I like Tibet Hope Café. There is warmth to its walls, a hippie vibe to its floor cushions and red, low tables. If you go outside on its narrow terrace, you’ll see the mountains yawning into the distance. It feels normal now to see the mist lift and have this view placed before you. Folds ranging and then curving back onto themselves like sharply folded papier-mâché. I wonder if I will miss this when back in Bombay — if I will expect space that I cannot get, silence (with the humming cicadas) that cannot be imitated.

McLeod Ganj is a complicated place. I have lost the ability to see it as a total stranger. The streets no longer feel narrow, with their own secret network of movement. (Avoid that car; swerve around to miss that tea stall. No, tilt your body more to the right to slip through that cluster of monks — be careful of the bike that will not slow — watch out for that pothole!). Now my body seems to have shrunk in proportion, so that I no longer feel like Gulliver in Lilliput: my feet know the smooth stretches of road, and I don’t have to peer out for the tiny gutter (displayed proudly as a ‘road’ on the McLeod Ganj map) that connects Jogiwara road to Temple road. I have a schedule now: mornings at LHA, working on Contact Magazine, afternoons teaching Khenrab, and evenings for conversation class. With lots of tea, writing and reading in between.

But McLeod Ganj is a complicated place, irrespective of how I see it. Perhaps I am being influenced by Pico Iyer’s book, The Open Road, where he probes our desire to elevate Tibet into a fairy tale. All Tibetans good. All Chinese bad. (He writes poignantly that the Dalai Lama would probably say, Potentially good Tibetan. Potentially good Chinese.) But I have found little in McLeod Ganj to dispel this fairytale. Yes, the monks carry iPhones, but where does the Dalai Lama ask them to shun technology? He welcomes it, in fact; it is time Tibet met with the world. Yes, certain monks are vociferous in their opinion — I have met one till date — but most are baby faced and always smiling or playing. (A week later, this same monk will ask me how I overcome anger. He seemed to genuinely seek answers). It’s their stories that get you: tales of walking over mountains, abandoned home and dangling identities. It’s hard to connect the tale of fear, frostbite, and hunger to the smiling face that is telling it.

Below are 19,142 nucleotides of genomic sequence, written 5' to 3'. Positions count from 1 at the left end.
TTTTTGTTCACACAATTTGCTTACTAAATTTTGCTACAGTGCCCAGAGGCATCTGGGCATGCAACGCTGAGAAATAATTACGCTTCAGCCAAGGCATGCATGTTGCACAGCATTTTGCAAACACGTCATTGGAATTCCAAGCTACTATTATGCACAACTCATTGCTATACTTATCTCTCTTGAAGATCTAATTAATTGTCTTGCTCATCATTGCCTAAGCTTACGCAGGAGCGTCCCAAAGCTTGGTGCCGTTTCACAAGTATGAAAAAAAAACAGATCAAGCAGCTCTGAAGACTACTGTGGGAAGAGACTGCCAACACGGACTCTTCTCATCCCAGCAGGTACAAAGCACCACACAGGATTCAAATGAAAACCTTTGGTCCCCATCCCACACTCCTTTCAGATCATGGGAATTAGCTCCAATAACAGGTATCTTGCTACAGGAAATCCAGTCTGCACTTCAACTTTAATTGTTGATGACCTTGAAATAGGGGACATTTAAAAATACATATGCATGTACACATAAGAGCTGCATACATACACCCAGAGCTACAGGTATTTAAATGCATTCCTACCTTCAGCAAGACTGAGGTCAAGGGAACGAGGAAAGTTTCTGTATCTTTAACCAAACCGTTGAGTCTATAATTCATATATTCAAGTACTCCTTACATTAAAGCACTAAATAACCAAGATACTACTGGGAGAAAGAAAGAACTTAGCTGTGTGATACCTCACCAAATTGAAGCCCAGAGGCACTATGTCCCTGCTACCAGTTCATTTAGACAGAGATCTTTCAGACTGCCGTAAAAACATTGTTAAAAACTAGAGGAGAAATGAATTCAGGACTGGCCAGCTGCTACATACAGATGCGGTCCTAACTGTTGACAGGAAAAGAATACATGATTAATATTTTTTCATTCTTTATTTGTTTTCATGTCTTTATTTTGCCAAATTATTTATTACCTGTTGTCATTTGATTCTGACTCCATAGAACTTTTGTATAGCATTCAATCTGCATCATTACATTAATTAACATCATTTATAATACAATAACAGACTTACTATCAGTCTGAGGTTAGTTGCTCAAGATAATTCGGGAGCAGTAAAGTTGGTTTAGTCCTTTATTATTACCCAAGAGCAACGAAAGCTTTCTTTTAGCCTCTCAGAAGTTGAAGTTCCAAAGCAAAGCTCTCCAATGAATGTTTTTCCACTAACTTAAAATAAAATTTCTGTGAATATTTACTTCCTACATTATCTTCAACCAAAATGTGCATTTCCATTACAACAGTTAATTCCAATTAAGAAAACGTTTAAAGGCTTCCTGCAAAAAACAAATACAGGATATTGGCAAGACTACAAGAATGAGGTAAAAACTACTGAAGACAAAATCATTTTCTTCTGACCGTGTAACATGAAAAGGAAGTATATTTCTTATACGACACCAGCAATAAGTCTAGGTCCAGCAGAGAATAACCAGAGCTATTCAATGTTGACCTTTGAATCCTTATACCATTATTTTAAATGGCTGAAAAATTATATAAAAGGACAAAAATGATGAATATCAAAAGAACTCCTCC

Of course McLeod Ganj is a complicated place. It carries too many cultures at once. There are Indians, who bow their heads and say ‘Namaste’ as you walk past. The drivers that lean against their white Tata Innovas (too big for the McLeod streets) and ask, “Taxi, Madam?”

Then there are the Tibetans, sitting slant eyed behind their momo counters and trinket stalls, watching the traffic, all these people with their different colours and cultures, here to see them. What must they think of Dharamsala? How must it compare to Tibet? [“Sun. Finally.” Dukthen says, when the mist clears.] I stand in the volunteer coordinator’s office and explain to Jane how I need money to travel. Rabsel, her Tibetan colleague, laughs. “Me? I need money to go home!” Red robed monks and nuns mark the streets; emissaries of a culture lost, a culture changing. New, uncertain tourists gaze at them with reverence; old hands with familiarity.

And then, there is the west. Carrying their backpacks and searching for their fairytale, like me (a curious take on the western traveller). Searching for peace, philosophy, change, travel, an elusive knowledge. Wide-eyed and suspicious at the same time, they roam the streets, curious and yet aware of their skin leaves them open to. They bring their lens with them, waiting for something to come along and crack through.

I attend a fundraiser for Tibet Hope Center. The tickets are 150 rupees, but we get ours for free because a friend is performing. The place is crowded with nationals from most countries: India, Germany, France, Korea, Tibet, USA, UK, Israel. The concert turns out to be an eclectic mishmash; nothing can better represent just how culturally diverse McLeod is. The Tibetan toddler next to me watches in fascination as Sonny and Nate played the Beatles; an Isareli comes on and plays a beautiful original song with a travelling guitar, a Korean group dances to everything from Katy Perry to “All is Well” from the famous Bollywood movie 3 Idiots. There are renditions of Tibetan songs, of Korean songs, and some incredible piano playing. And, as the grand finale — Gangnam Style. Niccola, French, laughs when it comes on, and observes how perfectly we all know the tune. A group of talent Korean dancers — only fifteen!— execute the steps perfectly. Kunsang, the head of Tibet Hope Café, puts on dark glasses and bursts through in the second chorus to join in. We all clap, laugh, whistle and cheer. Here was something distinguishable, yet known. Something culturally unique, and yet, that belonged to all of us.

Home: Part II

Dukthen, of course, cannot go home. I share an office with her every morning; she sits on her official computer and I prise open my laptop, and we work on the magazine together. She cannot be more than three years older than me; there is liveliness to her eyes, and a genuine caring. You can make out she must have been a mischievous child. (This is confirmed when she tells me her childhood stories.) She has taken to feeding me oranges and biscuits, and making sure I get free milk tea. I don’t complain.